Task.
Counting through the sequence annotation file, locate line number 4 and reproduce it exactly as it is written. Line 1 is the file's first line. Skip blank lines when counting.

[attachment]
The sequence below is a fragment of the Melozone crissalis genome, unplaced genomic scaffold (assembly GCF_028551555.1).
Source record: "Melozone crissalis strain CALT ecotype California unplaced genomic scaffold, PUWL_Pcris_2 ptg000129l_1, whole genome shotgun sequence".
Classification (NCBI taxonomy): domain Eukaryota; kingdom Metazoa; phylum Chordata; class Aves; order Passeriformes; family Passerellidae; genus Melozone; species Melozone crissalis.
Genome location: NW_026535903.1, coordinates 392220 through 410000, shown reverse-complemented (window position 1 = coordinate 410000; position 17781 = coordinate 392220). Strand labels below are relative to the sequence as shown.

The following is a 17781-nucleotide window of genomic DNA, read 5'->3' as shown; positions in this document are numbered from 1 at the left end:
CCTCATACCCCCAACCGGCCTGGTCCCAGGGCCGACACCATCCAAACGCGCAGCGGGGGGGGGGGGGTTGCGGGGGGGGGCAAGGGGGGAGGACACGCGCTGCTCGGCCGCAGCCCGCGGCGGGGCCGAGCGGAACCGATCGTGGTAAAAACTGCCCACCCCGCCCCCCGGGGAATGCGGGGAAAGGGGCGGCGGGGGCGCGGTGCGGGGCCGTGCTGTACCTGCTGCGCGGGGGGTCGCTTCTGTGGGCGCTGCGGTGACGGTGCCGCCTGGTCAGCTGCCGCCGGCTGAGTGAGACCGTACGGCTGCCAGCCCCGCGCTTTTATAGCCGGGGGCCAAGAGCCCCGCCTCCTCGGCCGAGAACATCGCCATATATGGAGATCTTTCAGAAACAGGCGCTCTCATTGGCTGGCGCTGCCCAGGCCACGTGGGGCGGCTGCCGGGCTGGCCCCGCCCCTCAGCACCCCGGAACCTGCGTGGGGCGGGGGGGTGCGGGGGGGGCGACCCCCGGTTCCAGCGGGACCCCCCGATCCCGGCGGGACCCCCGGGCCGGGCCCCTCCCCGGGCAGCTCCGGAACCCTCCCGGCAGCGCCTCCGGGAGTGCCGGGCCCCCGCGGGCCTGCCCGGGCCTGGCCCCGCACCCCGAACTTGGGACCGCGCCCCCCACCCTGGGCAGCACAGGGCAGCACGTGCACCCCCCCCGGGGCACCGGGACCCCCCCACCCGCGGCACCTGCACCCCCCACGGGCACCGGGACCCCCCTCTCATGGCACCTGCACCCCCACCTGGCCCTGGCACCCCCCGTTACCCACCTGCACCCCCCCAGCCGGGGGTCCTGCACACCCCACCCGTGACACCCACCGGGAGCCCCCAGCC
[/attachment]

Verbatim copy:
Genome location: NW_026535903.1, coordinates 392220 through 410000, shown reverse-complemented (window position 1 = coordinate 410000; position 17781 = coordinate 392220). Strand labels below are relative to the sequence as shown.